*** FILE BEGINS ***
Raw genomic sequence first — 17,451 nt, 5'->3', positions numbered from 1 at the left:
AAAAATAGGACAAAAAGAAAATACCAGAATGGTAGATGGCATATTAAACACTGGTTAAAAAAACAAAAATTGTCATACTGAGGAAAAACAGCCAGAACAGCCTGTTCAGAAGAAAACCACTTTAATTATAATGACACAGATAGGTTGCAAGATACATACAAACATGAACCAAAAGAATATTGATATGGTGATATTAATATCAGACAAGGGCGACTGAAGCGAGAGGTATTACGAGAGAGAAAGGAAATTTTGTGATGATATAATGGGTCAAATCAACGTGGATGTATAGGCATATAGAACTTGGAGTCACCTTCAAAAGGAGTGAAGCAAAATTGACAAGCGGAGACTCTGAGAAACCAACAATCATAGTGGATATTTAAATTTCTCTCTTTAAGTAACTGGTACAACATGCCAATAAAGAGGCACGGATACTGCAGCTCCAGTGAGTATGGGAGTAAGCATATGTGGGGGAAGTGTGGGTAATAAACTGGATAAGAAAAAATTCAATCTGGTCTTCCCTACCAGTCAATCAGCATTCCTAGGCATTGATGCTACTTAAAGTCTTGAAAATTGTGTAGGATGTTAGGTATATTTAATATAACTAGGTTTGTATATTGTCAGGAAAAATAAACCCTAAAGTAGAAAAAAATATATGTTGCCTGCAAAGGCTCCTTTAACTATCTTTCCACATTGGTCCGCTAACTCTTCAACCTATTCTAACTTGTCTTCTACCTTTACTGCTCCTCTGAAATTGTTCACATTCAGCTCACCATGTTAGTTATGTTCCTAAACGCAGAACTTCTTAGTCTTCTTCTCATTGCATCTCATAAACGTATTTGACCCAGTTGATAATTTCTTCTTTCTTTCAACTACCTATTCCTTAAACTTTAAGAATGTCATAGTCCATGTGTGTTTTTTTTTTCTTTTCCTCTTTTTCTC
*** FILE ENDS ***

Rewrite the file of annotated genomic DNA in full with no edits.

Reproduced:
Raw genomic sequence first — 17,451 nt, 5'->3', positions numbered from 1 at the left:
AAAAATAGGACAAAAAGAAAATACCAGAATGGTAGATGGCATATTAAACACTGGTTAAAAAAACAAAAATTGTCATACTGAGGAAAAACAGCCAGAACAGCCTGTTCAGAAGAAAACCACTTTAATTATAATGACACAGATAGGTTGCAAGATACATACAAACATGAACCAAAAGAATATTGATATGGTGATATTAATATCAGACAAGGGCGACTGAAGCGAGAGGTATTACGAGAGAGAAAGGAAATTTTGTGATGATATAATGGGTCAAATCAACGTGGATGTATAGGCATATAGAACTTGGAGTCACCTTCAAAAGGAGTGAAGCAAAATTGACAAGCGGAGACTCTGAGAAACCAACAATCATAGTGGATATTTAAATTTCTCTCTTTAAGTAACTGGTACAACATGCCAATAAAGAGGCACGGATACTGCAGCTCCAGTGAGTATGGGAGTAAGCATATGTGGGGGAAGTGTGGGTAATAAACTGGATAAGAAAAAATTCAATCTGGTCTTCCCTACCAGTCAATCAGCATTCCTAGGCATTGATGCTACTTAAAGTCTTGAAAATTGTGTAGGATGTTAGGTATATTTAATATAACTAGGTTTGTATATTGTCAGGAAAAATAAACCCTAAAGTAGAAAAAAATATATGTTGCCTGCAAAGGCTCCTTTAACTATCTTTCCACATTGGTCCGCTAACTCTTCAACCTATTCTAACTTGTCTTCTACCTTTACTGCTCCTCTGAAATTGTTCACATTCAGCTCACCATGTTAGTTATGTTCCTAAACGCAGAACTTCTTAGTCTTCTTCTCATTGCATCTCATAAACGTATTTGACCCAGTTGATAATTTCTTCTTTCTTTCAACTACCTATTCCTTAAACTTTAAGAATGTCATAGTCCATGTGTGTTTTTTTTTTCTTTTCCTCTTTTTCTC